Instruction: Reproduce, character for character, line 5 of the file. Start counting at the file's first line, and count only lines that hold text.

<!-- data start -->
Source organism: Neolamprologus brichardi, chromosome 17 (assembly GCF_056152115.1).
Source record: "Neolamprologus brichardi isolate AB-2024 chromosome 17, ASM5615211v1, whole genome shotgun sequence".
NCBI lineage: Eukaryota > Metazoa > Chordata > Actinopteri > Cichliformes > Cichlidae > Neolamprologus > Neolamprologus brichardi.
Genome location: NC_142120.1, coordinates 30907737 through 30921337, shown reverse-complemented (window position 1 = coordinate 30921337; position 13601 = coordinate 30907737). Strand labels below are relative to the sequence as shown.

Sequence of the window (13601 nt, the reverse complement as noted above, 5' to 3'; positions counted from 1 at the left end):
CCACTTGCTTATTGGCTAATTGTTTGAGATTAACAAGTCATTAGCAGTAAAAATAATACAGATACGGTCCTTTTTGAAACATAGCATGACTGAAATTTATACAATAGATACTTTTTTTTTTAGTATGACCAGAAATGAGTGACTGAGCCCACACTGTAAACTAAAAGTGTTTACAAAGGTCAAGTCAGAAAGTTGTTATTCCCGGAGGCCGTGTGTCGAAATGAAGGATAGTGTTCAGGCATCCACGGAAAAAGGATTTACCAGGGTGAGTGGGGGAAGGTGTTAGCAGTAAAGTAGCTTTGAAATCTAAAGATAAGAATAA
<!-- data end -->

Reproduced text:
Sequence of the window (13601 nt, the reverse complement as noted above, 5' to 3'; positions counted from 1 at the left end):